One of our visitors has put the finger in the wound - the outrageous prices that are now being paid in popular auction sites for non-working equipment. And it is not that you buy it and doesn’t work, no; it is already advertised as “defective”, “defekt”, “non-working”, “for parts”.
It is just that hp calculators of yore were so well built, that many people is taking a chance at buying defective equipment, to see whether they can repair it and get a fantastic calculator at good prices. But more often than not, you wind up as you started: with a defective calculator.
Let’s take, for example, the hp41c. I only buy full-nut hp41c’s, since they are the only model that can be converted into hp41cl. I prefer to buy working models, but sometimes there are some with an excellent body, but that just don’t work. And sometimes I take a chance. I have to say that there are in my parts box four “chances” taken that proved complete failures - so it is an avenue that I am very hesitant to recommend, and “no way” if it has to be a one off.
The most typical failure is a broken lower post. This calculator has two circuits: the one housing the keyboard, and another for the main circuit (this is the reason it is called “full-nut”, as opposed to the newer machines, that were made in a single, more integrated circuit). E main circuit connects to the keyboard and body through a connector, but connection is secured through pressure. This pressure is made by the two halves of the calculator pushing together; but for this to work, both screw posts need to be in good shape - and this is one of the weak points of the calculator. Again, that lower screw connection broken can come from two sides: the part where the screw “screws in”, and the part on the other calculator half where the screw head rests. I have seen both failure models but the first is by far the most frequent.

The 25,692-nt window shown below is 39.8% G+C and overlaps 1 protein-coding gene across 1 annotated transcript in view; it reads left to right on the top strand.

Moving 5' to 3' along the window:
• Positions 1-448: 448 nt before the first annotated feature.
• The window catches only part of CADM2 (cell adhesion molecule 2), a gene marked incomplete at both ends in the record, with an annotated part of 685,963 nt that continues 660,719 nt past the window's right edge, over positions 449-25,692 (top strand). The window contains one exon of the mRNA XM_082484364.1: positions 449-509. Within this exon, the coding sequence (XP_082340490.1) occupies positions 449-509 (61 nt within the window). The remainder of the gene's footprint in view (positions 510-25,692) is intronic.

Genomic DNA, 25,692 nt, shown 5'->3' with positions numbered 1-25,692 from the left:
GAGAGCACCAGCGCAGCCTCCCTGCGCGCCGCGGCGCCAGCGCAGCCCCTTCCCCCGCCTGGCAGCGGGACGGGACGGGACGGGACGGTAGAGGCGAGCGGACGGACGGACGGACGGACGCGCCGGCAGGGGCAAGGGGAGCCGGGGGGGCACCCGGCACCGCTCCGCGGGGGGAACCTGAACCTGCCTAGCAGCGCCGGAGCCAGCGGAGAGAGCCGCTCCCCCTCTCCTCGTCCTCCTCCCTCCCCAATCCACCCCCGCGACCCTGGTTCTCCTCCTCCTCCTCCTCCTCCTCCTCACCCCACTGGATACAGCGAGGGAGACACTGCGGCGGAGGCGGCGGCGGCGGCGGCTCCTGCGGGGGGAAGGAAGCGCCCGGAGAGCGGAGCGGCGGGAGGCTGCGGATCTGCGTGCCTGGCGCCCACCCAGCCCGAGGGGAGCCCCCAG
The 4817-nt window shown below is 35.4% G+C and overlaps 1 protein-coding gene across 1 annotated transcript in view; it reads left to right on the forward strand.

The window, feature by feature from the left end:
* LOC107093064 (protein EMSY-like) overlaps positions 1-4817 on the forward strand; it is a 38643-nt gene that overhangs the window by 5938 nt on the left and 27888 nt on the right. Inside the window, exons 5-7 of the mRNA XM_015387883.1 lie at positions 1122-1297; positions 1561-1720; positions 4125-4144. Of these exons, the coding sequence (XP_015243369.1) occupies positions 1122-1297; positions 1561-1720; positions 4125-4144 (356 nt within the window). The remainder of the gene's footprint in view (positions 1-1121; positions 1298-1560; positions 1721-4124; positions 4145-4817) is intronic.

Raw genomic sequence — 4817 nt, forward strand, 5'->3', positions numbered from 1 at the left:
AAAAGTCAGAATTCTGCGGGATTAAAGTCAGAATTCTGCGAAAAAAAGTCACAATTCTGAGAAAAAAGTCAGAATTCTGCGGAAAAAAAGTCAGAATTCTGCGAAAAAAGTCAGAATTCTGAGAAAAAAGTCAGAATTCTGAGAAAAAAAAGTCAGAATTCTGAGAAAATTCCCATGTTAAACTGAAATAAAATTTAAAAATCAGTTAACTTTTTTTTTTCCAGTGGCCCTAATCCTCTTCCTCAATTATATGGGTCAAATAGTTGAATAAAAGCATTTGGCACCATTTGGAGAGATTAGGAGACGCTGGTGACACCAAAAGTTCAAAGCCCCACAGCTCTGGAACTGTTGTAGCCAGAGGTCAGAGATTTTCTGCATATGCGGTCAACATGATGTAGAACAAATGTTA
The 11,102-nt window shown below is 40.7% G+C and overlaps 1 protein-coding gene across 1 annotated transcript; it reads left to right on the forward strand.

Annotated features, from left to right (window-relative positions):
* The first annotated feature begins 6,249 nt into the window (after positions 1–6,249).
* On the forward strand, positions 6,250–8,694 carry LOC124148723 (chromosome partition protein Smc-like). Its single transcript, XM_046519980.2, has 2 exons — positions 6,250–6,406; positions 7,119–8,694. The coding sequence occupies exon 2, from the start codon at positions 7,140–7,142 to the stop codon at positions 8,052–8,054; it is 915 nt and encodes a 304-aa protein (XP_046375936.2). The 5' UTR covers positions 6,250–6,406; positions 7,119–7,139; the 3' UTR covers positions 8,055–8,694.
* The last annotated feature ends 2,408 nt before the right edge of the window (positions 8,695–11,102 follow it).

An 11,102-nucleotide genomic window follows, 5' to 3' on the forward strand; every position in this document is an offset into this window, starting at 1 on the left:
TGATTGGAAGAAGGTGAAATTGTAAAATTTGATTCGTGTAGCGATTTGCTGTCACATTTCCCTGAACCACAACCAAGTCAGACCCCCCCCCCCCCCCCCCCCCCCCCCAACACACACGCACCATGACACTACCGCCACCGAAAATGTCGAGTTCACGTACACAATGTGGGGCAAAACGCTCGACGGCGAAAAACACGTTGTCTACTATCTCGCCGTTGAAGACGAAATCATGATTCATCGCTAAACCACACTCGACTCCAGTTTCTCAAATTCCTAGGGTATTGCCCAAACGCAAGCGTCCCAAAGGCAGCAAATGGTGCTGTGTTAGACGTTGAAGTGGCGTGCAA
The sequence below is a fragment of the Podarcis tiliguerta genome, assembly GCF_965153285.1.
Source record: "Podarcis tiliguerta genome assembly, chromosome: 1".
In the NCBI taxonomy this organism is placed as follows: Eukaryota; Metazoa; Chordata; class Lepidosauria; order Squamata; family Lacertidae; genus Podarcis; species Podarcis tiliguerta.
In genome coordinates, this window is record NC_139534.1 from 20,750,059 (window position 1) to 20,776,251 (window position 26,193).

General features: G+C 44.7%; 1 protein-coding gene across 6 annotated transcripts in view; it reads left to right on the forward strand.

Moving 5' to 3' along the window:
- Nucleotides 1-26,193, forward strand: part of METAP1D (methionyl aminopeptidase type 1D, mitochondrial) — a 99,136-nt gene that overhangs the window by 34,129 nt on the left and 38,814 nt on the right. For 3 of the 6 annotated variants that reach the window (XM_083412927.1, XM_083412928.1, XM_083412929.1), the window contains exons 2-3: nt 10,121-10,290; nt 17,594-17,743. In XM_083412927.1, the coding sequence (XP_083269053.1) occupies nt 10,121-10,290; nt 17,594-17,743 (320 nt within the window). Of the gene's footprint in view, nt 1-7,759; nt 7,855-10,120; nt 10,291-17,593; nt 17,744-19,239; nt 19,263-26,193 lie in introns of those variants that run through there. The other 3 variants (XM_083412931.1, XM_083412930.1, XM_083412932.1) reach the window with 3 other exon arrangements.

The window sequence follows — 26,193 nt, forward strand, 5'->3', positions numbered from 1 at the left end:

In some cases, it is enough to use a slightly longer screw to fix it - the original hp-provided screws were notoriously short. If it is the “head rest” that fails, it is a worse repair - whatever you glue here will have to withstand force for the whole life of the calculator - not a good prospect. (Somewhere else we have discussed glues too, and we’ll have to come back to that)
As frequent as the broken post failure is the corroded battery bay connector. This was a fatality unless you found a working replacement, but most of the times a non-working calculator will have corroded contacts, so you’re left with two non-working calculators!
Diego Diaz designed a flexible circuit to be applied to the battery and port module. He was successful in replicating the original, but care must be put in carefully bending it prior to application, sanding the old rivet heads, and cleaning thoroughly the assembly before adhering the circuit. Failure to do so will result in a working calculator for now, but the circuit will peel off in the medium term. You need to follow Diego’s manual to the T, if you want to succeed with it. You also need to be careful wi the tools you use to adhere the inter-port part - too much pressure with a sharp utensil may result in broken circuit paths, which will cause module bays 3 or 4 to malfunction. Happened to me once!
There are 2 authorities in the HP repair field that I turn to in case of doubt: Nacho Sánchez Reig in Spain, and Geoff White in HPmuseum.org. I can read the advice from the latter, but I can talk with the former. He has as formidable collection of hp calculators, and is always willing to get more. I feel envy, but I have a business to manage, so I need to forgive and forget. Smiley. If I have any model that is not a hp41, I send it to him - and he’s never failed us. If you need some repairs, please ask me for his address at firstname.lastname@example.org
As final advices for those who feel that they can buy a non-working calculator in an auction site and succeed.
-Hedge your bets: if the ad reads “for parts”, make sure it has the parts: all 4 port covers, the charger cover, the case, the battery contacts more or less clean…
-A defective calculator coming from a reputable calculator vendor is very bad sign. He most surely has tried all the tricks in the book to repair it and failed; why would you succeed?
-A module in one of the bays is a very good sign: the person has not made the effort to separate them to make more money, so he probably has not tried to repair it. Some modules command high prices - you know which ones. And modules seldom, if ever, break down.